# What is the Cost of Sales in Accounting?

Cost of sales is a direct cost required to manufacture the product or sell the services.

It’s shown right after net sales in the income statement. Usually, the breakdown for the cost of sales can be shown as follows.

1. Direct Material Cost
2. Direct Labor Cost

Direct material cost is the cost for material that can be traced in the product. For instance, the cost of wood used in table manufacturing can be traced directly to the table. Hence, it’s a direct cost.

Direct Labor Cost is the cost of labor that can be traced in the product. For instance, the cost of labor used in table manufacturing can be directly traced in the table. Hence, it’s a direct cost.

If overheads are directly absorbed in the cost of the table, these are called direct overheads. For instance, the glue used in the process of table manufacturing is direct overheads.

When all direct costs are combined, these costs are called the cost of sales.

Also read, Journal entries for recording inventory.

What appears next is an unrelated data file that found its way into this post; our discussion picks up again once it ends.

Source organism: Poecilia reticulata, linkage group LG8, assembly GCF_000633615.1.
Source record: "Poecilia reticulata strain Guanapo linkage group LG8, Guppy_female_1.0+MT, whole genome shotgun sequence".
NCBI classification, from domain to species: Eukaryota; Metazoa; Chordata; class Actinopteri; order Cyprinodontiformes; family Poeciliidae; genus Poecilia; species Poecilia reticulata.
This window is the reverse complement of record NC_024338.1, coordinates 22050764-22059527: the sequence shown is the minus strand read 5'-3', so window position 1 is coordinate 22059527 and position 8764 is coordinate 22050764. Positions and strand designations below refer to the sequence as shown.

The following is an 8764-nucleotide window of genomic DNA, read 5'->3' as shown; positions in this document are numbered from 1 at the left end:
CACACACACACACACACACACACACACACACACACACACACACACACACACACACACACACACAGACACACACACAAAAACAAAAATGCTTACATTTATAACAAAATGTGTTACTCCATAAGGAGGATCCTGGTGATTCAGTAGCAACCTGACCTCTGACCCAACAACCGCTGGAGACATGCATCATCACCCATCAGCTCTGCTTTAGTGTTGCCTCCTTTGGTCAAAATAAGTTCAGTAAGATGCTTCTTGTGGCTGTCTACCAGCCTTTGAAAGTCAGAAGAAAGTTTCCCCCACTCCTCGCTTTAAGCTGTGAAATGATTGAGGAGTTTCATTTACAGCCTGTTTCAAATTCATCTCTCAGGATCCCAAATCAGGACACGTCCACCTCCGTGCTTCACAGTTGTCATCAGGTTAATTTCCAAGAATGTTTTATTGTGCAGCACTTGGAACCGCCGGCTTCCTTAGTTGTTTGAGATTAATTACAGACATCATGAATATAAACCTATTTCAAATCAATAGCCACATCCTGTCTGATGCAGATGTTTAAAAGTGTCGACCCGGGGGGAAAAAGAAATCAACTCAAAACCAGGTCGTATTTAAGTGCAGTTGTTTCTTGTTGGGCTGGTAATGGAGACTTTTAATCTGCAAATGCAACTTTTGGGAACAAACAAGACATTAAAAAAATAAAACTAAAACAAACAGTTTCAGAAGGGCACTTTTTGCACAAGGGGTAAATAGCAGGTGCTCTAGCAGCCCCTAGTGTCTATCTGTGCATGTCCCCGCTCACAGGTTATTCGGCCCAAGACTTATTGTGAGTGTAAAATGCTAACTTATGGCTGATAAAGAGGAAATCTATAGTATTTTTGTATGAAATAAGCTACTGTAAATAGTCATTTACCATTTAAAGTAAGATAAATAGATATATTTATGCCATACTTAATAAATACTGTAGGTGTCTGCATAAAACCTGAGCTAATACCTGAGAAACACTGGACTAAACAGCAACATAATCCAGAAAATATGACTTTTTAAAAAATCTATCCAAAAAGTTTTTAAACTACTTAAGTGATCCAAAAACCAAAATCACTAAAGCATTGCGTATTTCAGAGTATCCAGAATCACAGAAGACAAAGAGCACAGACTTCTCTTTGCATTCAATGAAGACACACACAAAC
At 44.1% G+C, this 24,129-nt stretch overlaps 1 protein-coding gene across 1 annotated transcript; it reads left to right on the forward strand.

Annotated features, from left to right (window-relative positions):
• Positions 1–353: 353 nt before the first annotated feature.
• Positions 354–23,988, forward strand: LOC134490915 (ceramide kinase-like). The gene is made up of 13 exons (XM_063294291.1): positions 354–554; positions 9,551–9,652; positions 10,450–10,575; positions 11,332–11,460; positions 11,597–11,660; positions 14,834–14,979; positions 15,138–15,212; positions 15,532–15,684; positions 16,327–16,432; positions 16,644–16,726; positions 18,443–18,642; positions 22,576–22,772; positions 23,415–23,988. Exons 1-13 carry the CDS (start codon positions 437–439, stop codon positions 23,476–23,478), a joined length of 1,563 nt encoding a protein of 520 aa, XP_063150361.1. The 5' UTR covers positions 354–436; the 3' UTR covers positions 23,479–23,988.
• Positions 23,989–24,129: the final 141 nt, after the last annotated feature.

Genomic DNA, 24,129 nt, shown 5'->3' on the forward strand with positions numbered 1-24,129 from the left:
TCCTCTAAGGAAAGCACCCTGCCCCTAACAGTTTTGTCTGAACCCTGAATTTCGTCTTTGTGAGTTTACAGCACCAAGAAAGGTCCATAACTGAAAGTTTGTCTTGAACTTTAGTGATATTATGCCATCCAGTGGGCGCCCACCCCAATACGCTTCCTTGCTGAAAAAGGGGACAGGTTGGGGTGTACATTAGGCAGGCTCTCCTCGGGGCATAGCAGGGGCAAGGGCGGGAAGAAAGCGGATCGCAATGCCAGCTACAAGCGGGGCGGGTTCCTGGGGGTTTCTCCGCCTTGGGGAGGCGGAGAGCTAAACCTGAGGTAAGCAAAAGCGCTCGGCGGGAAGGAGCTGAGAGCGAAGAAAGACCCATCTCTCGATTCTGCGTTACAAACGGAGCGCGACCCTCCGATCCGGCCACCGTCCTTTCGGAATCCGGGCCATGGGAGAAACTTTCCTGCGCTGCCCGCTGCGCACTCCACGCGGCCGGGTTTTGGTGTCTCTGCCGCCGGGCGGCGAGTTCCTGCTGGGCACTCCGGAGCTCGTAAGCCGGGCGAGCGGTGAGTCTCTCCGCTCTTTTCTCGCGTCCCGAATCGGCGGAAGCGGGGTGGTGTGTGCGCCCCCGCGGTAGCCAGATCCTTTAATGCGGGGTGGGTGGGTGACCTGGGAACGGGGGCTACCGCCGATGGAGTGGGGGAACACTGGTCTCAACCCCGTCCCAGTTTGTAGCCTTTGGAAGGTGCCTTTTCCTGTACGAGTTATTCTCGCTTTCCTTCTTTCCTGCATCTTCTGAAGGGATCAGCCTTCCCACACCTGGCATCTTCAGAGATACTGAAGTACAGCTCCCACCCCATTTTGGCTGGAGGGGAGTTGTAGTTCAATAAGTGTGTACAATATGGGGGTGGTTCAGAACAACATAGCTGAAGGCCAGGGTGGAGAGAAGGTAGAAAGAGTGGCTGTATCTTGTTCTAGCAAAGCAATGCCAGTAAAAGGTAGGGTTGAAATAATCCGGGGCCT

## The formula for cost of sales

Cost of sales = opening inventory + purchases – closing inventory.

Opening inventory balance is brought forward from the last accounting period.

Purchases are the cost of the goods purchased during the accounting period.

Closing inventory can be extracted from the physical count sheet.

## Example & calculation for cost of sales

For instance, the following are attributes for the

Opening inventory = \$20,000

Purchases = \$10,000

Closing inventory = \$5,000

We can apply the formula below.

COS = opening inventory + purchases – closing inventory.

COS = \$20,000 + \$10,000 – \$5,000

COS = \$25,000

## How to do accounting for the cost of sales

If the company is using a periodic inventory system, the cost of sales can be traced to the purchase accounts.

Throughout the accounting period, purchases are debited to the purchase account and credited to the account payable. At the end of the accounting period, the purchase account is credited and transferred to the cost of sales via the following formula.

COS = opening inventory + purchases – closing inventory.

## Wrap up

The COS is the amount that can be directly attributed to the product. Usually, the COS includes direct material, direct labor, and direct overheads.

If the company uses a periodic accounting system, the purchases throughout the accounting period are accumulated in the purchase account. At the end of the accounting period, the purchase account is credited and the amount is transferred to the COS via the following formula.

COS = opening inventory + purchases – closing inventory.